Down Syndrome Awareness Month: What Support Really Looks Like

It takes work to be friends with my family. The life of a parent of a child with a disability is hard, that’s not a secret. People tend to think they understand the hard parts: sleepless nights, endless doctor’s appointments, advocating for their educational rights, and on and on . . .

You want to know what the hardest part is? INCLUSION.

You WANT your kid to have friends. You WANT your child included in the neighborhood games. You WANT to be able to have some adult conversations with your friends while your kids ride their bikes.

For us–for parents raising children with disabilities–there’s something that NEEDS to happen that you have no control over in order to make this happen. Your friends that have typical children have to put in work to understand your child, so that they can help their children understand your child. 

This sounds so easy. Sure, everyone wants to teach their children the beauty of differences. Everyone wants to teach their children that we all have worth regardless of our abilities. 

But are you willing to allow my child to hurt your child? Yeah, read that again.

Are you willing to let your child cry because they got too close to my child while he was overstimulated and scratched their face? Are you willing to let your child be upset because my child took a toy out of their hands and ran away with it? Are you willing to invite my child into your home, potentially without me there as a crutch, and get to know what they are like without the whole world of stimulation around them?

Are you willing to understand the vast amounts of therapy we are doing to correct these behaviors, the amount of medications we’ve tried, and the amount of times we’ve cried uncontrollably to our support teams because we just can’t figure it out? Are you willing to do the VERY hard work, have the exhausting amount of hard conversations needed to explain to your child why MY child does these things and doesn’t get “punished” in the same way they would? 

See? THIS is where it gets tricky.

THIS is where people start getting uncomfortable. And, THIS is why most of the parents of children with disabilities that I know have no social lives. They are secluded from family functions. It seems so simple to simply say you will not allow your child to be around a child who gets violent. But, is it? Is it that simple?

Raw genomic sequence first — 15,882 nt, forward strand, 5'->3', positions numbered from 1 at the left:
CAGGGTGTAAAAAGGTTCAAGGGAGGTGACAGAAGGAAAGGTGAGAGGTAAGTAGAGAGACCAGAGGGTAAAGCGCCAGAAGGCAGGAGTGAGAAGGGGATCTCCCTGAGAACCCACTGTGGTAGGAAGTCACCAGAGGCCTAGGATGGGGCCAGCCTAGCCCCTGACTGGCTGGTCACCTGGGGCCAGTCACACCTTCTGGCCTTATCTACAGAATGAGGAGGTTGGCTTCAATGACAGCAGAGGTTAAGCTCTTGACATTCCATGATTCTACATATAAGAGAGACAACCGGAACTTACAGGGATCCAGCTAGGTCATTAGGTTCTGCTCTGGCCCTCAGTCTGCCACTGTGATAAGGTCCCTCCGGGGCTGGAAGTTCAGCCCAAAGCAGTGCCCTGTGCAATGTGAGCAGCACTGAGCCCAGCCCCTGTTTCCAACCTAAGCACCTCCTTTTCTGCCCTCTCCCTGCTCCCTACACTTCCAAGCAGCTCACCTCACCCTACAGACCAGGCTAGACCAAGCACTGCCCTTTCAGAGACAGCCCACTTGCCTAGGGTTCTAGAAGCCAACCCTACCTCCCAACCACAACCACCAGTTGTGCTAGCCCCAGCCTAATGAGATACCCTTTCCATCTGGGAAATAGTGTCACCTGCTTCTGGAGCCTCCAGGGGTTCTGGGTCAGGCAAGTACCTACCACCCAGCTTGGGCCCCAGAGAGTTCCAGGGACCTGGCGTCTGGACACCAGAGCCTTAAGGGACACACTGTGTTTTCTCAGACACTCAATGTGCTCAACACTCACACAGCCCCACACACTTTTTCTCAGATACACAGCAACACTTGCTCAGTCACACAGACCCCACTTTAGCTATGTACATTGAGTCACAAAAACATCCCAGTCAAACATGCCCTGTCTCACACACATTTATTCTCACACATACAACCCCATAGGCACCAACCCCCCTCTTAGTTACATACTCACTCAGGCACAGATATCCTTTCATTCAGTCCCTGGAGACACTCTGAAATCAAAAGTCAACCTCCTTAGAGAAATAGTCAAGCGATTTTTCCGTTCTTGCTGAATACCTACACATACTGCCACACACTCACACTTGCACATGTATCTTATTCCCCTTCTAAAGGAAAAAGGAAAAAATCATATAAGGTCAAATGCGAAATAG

My girls love their brother. We do the work, the hard and time consuming work of helping them understand their brother. My girls know his cues, his triggers. They know when to get away from him and when to give him space. They still get hurt by his hands from time to time. My girls know he still loves them, and they know the scratches heal. 

And you wanna know what? They are stronger and more empathetic because of it. They have emotional intelligence and conflict resolution skills beyond their years because of it. And your kid could too, but not without risk.

So to all the families living with a child with a disability that has moments like this, I see you. I know how hard it is to be you. I know how lonely it can get.

And to all the families with typical children that are willing to do the work to be friends with families like mine, you are the real superheroes. You are the village, the support, the vibe this entire world needs. You are doing the work that is NOT going unnoticed. And, you are stepping up and giving us more than we could have ever dreamed of simply by NOT giving up on us and hiding away.

I want to be clear, I don’t expect anyone to take this risk.

For the ones that do it for us, and you know who you are, your effort is everything. EVERYTHING. I promise, the emotional intelligence your children gain from the presence of my child will be beyond anything you could imagine.  

We love sharing the stories of families in our community to help others feel seen and heard. Local mom Ashley shares about her child’s dual diagnosis of Down Syndrome and Autism.

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Jamie Freeman
Jamie is a Michigan girl since birth. Formerly born and raised in Dearborn Heights, MI, Her husband Mark and her live in Chesterfield and have three perfect kiddos. Benny, born in 2013, Ellie, born in 2016, and their youngest Norah, born 2019, are full of giggles and joy! Jamie works full-time from home for a technology company, and Mark is a stay at home dad. After Benny was born, Jamie became an advocate for the Down syndrome community with a fierce passion for caregiver support. She is the President of her 501(c)3 non-profit, The Down Syndrome Diary. This organization sends diaries around the world bringing together families whom have had a baby born with Down syndrome. The diaries are meant to provide support to these families as well as be a resource to new parents just receiving a diagnosis. You can find Jamie's voice all over Detroit Mom, or on her social sites. You can purchase her book, The Down Syndrome Diary, on Amazon with proceeds going towards donations of new copies to new and expecting parents.


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